DALLAS FORT WORTH HOUSING 2Q17: Still the Top New Home Market in the Country – Affordability Issues Hitting both New and Resale Markets
- Dallas remains the top new home market in the country, with builders starting 31,049 homes in the twelve months ending in 2Q17
- With the median new home price in DFW at $320,600, new homebuyers are stretched to the limit of what they can afford. While resale home prices continue to increase, new home prices are stagnant, as compared to 2016.
- While the under $200k new home market shows no signs of revival, new home starts between $200k-$250k are up 28% as builders and developers work to deliver more affordably priced homes.
- Homeowners are choosing to stay in their homes and remodel instead selling a buying another home, as buying another home requires paying more for a similar home or paying the same and buying a smaller home in a less desirable location. The apprehension to sell fuels the tight resale market and all but guarantees price appreciation.
Metrostudy’s 2Q17 survey of the Dallas-Ft. Worth housing market shows that new home starts edged up slightly by 3.4% versus the previous quarter. Builders started 31,049 homes in the past twelve months, of which 8,241 started in the second quarter maintaining DFW’s ranking as the top new home market in the nation. When comparing 2Q17 to 2Q16 quarterly, starts jumped 14.0%. Starts also increased between the first and second quarters of 2017 by 14.6%. Dallas-Ft. Worth builders closed 29,865 homes over the past twelve months, which represents a surge of 15.2% over 2Q16’s annual closings. As compared to 1Q17, annualized closings increased slightly by 3.2%. However, year-over-year quarterly closings rose 13.1% versus 2Q16.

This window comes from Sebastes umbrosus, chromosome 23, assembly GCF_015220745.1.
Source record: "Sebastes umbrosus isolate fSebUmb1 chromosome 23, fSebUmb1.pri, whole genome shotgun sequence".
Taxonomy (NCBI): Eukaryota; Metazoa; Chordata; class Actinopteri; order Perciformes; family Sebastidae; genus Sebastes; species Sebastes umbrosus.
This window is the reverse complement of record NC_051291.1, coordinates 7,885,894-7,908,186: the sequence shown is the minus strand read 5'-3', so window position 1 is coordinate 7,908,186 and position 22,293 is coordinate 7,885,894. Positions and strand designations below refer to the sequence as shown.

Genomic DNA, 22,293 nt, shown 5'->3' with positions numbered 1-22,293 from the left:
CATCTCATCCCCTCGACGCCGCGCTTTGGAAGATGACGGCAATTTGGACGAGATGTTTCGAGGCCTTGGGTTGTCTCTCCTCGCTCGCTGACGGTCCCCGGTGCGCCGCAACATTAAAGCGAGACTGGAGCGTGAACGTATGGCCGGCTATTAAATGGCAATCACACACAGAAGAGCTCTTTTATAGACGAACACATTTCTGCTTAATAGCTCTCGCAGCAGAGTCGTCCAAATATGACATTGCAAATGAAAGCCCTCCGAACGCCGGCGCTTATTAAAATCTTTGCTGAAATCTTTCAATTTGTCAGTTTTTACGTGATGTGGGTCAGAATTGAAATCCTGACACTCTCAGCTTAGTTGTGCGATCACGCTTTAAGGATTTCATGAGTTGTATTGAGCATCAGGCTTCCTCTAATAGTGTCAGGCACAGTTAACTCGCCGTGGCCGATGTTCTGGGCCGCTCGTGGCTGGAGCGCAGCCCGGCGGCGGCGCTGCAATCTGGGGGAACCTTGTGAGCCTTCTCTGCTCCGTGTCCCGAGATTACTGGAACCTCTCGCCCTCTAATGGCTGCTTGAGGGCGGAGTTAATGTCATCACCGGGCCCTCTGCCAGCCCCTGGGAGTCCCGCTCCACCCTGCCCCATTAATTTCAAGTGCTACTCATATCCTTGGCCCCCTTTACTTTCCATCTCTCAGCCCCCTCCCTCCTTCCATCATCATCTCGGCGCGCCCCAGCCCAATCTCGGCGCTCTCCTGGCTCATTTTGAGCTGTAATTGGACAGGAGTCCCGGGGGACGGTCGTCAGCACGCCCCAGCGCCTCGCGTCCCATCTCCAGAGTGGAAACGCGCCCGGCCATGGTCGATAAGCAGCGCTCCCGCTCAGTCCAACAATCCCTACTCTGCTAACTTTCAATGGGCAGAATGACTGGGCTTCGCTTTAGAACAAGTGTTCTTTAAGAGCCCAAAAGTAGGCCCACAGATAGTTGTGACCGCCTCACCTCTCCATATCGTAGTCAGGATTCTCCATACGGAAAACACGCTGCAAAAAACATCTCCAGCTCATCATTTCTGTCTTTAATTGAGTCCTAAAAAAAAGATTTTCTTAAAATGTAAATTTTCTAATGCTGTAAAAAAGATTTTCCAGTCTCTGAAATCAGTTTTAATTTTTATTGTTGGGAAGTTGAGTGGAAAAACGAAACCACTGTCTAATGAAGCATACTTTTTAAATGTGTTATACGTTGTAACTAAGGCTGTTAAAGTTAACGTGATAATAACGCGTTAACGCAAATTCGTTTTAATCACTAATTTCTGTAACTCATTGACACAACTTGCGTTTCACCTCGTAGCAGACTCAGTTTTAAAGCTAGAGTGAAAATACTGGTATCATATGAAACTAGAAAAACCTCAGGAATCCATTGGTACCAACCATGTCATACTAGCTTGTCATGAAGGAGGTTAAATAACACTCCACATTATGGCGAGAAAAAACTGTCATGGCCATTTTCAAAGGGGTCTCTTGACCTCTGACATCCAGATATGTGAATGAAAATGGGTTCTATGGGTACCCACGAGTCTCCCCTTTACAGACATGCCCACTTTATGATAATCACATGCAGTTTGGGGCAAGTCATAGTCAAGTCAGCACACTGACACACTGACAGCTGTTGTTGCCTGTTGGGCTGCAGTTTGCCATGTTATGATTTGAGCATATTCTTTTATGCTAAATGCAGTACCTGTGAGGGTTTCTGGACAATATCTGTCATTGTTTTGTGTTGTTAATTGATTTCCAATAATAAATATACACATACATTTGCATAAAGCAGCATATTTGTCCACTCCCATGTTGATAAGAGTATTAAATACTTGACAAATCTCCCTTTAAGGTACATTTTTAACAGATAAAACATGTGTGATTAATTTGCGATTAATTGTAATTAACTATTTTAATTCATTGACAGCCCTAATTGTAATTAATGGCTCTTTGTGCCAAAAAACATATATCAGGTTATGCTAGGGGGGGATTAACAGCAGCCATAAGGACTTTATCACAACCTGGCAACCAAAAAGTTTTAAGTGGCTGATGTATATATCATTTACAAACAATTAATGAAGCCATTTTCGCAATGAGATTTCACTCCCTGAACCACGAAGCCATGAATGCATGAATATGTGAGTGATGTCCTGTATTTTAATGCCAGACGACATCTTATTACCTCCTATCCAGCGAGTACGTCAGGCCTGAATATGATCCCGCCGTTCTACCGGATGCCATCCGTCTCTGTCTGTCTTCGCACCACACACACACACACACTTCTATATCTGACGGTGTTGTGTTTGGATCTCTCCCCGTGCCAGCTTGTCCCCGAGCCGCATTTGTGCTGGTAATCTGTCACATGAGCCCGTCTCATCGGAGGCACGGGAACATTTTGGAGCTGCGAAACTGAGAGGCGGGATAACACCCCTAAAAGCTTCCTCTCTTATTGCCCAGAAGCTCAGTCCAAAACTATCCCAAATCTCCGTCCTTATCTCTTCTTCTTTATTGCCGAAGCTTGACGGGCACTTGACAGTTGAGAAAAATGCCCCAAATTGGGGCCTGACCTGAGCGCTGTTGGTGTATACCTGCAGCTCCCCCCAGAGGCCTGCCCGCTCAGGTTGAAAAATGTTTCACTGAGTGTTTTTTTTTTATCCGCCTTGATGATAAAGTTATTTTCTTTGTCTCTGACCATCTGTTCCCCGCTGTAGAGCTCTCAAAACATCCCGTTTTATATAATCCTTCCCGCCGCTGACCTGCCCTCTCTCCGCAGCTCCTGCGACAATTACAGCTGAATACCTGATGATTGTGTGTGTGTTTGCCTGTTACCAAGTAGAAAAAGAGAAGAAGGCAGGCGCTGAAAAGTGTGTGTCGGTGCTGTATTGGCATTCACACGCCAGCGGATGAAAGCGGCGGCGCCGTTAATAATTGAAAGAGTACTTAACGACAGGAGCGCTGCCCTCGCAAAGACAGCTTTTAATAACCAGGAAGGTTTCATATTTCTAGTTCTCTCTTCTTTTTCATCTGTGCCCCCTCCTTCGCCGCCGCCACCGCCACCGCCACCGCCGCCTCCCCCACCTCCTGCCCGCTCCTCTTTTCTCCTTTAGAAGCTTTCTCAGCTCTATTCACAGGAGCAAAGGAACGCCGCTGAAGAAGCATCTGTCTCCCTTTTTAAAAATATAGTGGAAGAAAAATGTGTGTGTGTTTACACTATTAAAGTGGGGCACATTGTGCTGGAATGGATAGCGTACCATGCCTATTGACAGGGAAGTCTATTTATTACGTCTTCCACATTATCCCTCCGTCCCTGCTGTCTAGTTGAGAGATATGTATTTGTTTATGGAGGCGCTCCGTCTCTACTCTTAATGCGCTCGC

“The increase in second quarter closings reflects stronger sales during the first quarter than the end of 2016; however, many builders and communities have hit a price ceiling,”says Paige Shipp, Director of Metrostudy’s Dallas-Ft Worth market. “With the median new home price in DFW at $320,600, new homebuyers are stretched to the limit of what they can afford. While resale home prices continue to increase, new home prices are stagnant, as compared to 2016. In an effort to spur sales, some builders are either reducing prices or minimizing price increases all while costs, including land, labor and materials, march higher. The difference in median price between a new home and resale home in DFW decreased to 30.7% from a high of 48.6% in 2015. At this pace, resale home prices will likely continue to increase while new home prices languish.”
During the second quarter, DFW homebuilders started a paltry 329 homes priced below $200,000. There is little hope for a revival of the sub-$200,000 market. However, the 28.0% increase in starts between $200,000 and $250,000 suggests that builders and developers are working to deliver more affordably priced homes. The price tranche experienced the highest jump in starts, which is encouraging. Starts for all other price points below $750,000 also increased over 2Q16. Closings between $300,000 and $450,000 rose 30.0% contributing to decreased housing inventory in the market.